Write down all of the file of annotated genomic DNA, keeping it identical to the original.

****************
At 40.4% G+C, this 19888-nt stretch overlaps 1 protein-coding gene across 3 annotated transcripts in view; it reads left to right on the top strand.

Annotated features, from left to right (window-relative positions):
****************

At 40.4% G+C, this 19888-nt stretch overlaps 1 protein-coding gene across 3 annotated transcripts in view; it reads left to right on the top strand.

Annotated features, from left to right (window-relative positions):